Inspired by the spirit of public access television, NYC.TV—founded by a team of New York-based individuals (Kareem Ahmed, Alexandra Serio and Max Nelson) who’ve worked at the NY Times, Vice and Vox Media—aims to help filmmakers get funding, support and a broader audience. Essentially, NYC.TV is an independent development fund and a platform on which to enjoy the resulting projects.
Of the company’s founding, Ahmed tells CH, “Alex and I really wanted to work on something together. We’d take the train to work together every day and kind of brainstorm on the way. It’s funny, the idea was kind of conceived from those conversations on the train, which is a very natural place for something like this to come out of. We’d worked on a short film together and it was so much fun to make but it was also this massive undertaking to get this little two-minute piece. We had to rent equipment, scout locations, get our friends to work for free, ask for favors and then shoot for like 12 hours. It was so much work and after we finished it, we were like, ‘What do we do with it now?’ and we didn’t have an answer and realized that this was kind of the same for a lot of people. So we decided that we should just build a safe place for all of the weird and independently created videos in New York and that’s how NYC.TV was born.”
Aside from funding an eclectic mix of artistic endeavors, NYC.TV hopes to simultaneously create a global community that’s genuinely interested in the content it provides. Better yet, anyone will be able to view films and web series on the site without having to sign up or pay for a thing.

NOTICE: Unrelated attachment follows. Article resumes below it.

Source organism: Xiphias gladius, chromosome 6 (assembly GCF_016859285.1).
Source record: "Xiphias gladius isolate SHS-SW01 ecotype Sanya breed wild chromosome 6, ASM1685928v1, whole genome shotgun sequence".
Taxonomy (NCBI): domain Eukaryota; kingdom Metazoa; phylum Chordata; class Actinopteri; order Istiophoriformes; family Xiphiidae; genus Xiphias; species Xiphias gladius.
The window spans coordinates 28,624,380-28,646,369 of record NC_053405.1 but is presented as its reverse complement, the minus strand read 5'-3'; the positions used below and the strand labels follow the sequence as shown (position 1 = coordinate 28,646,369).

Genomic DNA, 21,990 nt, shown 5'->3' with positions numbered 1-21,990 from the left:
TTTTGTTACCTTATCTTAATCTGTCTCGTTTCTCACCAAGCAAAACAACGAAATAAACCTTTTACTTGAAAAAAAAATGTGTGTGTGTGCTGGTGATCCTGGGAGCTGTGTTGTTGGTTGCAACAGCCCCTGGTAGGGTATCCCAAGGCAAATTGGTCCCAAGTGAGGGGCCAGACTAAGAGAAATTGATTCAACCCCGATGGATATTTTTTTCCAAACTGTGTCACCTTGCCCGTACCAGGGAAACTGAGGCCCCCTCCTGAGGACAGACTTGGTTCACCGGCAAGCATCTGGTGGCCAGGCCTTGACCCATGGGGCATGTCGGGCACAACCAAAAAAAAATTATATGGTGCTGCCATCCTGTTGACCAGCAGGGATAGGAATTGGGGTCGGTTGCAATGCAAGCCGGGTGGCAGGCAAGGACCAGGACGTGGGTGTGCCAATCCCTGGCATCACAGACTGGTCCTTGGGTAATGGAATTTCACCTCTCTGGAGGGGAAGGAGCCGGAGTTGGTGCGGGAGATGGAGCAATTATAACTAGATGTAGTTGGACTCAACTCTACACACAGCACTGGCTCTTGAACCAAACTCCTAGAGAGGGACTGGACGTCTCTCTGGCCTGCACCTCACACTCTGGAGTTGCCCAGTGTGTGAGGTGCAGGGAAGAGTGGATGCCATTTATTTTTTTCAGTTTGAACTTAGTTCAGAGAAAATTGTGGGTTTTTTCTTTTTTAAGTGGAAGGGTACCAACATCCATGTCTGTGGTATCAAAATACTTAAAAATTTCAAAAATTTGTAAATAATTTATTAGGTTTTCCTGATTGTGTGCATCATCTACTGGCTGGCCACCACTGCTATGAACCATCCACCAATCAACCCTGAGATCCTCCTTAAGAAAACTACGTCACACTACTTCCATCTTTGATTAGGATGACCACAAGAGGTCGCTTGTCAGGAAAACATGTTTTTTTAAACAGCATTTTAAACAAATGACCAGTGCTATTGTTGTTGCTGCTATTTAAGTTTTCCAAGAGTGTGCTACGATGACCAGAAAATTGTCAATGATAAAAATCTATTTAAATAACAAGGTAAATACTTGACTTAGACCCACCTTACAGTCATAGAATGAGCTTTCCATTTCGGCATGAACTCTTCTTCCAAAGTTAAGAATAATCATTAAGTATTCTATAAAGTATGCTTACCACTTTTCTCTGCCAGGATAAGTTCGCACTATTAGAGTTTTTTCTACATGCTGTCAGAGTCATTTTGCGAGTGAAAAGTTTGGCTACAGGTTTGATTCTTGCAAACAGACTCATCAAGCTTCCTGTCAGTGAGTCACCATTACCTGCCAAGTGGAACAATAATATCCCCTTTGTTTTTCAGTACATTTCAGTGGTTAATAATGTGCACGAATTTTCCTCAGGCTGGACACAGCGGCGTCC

As for how to take part, Serio says that the selection process for funding is diplomatic. “To be clear, we watch everything that people send us!” she says. “Our selection process is really a confluence of subject matter, production quality, and the ability to either communicate a narrative, delight the senses or teach you something—or all three!”
The focus is squarely on a talented community and the thoughtful, funny, provocative and plain weird films—from video art to cooking shows to documentaries—they are creating. Nelson says, “We love our content because it’s a reflection of the city in which we live. Much like New York, there’s something for everyone. When we started we knew we didn’t want to focus on one topic like food or fashion, we wanted NYC.TV to represent the output of the culture and be all encompassing. This way we don’t have to exclude anyone in the creative community.”
Currently funding on Kickstarter, NYC.TV will use the money pledged for funding shows, distribution, marketing and technology. A $750 donation gets you a personal shopper experience with NY Times music critic and shopping columnist Jon Caramanica, $3k will make you an owner of a Ryder Ripps artwork and a pledge of $10k results in NYC.TV founder Kareem tattooing a Wayne’s World photo (your choice) onto his thigh.
Images courtesy of NYC.TV.